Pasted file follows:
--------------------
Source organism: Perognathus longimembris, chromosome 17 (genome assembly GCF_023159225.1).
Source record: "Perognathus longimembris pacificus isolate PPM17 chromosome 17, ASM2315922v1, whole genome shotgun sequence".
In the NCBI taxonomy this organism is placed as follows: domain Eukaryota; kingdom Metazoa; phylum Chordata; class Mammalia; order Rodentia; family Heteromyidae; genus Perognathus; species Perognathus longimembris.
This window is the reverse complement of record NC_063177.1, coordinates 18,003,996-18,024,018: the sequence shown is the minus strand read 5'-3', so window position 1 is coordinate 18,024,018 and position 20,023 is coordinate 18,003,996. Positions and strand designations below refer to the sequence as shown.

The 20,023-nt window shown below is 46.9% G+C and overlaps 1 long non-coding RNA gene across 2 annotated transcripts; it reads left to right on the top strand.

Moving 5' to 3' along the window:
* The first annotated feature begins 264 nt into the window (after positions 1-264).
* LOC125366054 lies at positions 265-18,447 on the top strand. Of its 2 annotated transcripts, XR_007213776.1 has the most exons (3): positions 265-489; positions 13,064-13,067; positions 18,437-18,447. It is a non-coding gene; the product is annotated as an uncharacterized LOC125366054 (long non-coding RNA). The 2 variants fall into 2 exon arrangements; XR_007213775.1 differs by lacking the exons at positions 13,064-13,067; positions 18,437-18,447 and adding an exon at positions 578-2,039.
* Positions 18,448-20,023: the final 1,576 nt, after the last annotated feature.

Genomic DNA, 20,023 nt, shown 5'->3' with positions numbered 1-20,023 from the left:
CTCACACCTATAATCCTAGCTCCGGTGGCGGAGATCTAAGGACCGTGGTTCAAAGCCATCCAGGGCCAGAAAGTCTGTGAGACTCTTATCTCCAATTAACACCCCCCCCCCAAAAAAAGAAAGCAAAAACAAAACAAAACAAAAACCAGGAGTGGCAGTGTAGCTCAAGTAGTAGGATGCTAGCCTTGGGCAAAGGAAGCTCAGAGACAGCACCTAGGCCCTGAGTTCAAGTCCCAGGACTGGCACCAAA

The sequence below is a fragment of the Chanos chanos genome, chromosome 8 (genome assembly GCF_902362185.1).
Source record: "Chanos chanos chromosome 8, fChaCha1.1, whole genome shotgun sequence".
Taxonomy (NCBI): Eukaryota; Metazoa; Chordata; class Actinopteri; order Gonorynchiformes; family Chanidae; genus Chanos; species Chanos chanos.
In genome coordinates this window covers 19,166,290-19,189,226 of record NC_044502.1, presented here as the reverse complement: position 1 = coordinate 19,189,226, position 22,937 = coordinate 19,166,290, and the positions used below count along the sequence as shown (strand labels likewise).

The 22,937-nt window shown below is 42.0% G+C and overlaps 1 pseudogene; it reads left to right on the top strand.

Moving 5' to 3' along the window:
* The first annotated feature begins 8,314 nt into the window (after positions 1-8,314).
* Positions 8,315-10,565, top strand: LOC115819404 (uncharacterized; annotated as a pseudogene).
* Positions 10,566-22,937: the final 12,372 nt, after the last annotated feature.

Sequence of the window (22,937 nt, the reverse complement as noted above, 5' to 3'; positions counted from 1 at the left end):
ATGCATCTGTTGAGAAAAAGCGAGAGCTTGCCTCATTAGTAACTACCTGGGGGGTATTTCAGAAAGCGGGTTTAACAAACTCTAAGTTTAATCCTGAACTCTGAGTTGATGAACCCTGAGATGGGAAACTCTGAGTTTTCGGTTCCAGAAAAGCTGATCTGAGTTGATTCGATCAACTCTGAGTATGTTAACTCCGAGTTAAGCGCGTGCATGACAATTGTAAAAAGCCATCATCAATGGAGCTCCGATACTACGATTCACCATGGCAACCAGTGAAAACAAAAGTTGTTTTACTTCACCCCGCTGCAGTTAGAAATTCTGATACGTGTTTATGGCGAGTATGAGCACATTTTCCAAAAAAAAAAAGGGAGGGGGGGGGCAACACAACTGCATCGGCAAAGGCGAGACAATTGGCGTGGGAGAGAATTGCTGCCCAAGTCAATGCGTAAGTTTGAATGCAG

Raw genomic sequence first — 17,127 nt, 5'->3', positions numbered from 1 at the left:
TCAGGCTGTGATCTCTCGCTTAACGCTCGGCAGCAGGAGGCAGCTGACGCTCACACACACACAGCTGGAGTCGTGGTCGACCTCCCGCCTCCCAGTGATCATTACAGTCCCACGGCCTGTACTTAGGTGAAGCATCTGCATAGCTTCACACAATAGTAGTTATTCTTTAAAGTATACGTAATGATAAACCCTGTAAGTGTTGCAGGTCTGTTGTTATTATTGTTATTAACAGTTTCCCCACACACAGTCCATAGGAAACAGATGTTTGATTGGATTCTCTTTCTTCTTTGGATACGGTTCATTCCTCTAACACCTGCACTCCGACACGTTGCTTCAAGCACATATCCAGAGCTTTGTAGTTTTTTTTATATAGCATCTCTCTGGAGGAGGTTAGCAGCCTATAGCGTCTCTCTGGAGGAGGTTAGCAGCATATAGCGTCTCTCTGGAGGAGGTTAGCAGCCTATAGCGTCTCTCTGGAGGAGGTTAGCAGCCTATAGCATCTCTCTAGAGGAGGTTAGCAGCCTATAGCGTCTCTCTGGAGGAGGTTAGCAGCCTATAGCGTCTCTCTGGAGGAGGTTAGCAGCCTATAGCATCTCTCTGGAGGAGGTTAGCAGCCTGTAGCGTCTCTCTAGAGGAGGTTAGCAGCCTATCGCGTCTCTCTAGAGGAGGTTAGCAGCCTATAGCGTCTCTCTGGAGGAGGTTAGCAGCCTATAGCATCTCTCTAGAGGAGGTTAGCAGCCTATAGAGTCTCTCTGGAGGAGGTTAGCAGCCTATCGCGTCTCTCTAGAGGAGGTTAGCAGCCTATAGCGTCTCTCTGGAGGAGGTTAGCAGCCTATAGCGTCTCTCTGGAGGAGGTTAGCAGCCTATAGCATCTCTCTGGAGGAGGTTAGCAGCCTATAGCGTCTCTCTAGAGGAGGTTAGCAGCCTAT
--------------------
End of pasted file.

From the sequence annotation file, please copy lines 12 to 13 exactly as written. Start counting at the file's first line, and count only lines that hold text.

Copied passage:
The sequence below is a fragment of the Chanos chanos genome, chromosome 8 (genome assembly GCF_902362185.1).
Source record: "Chanos chanos chromosome 8, fChaCha1.1, whole genome shotgun sequence".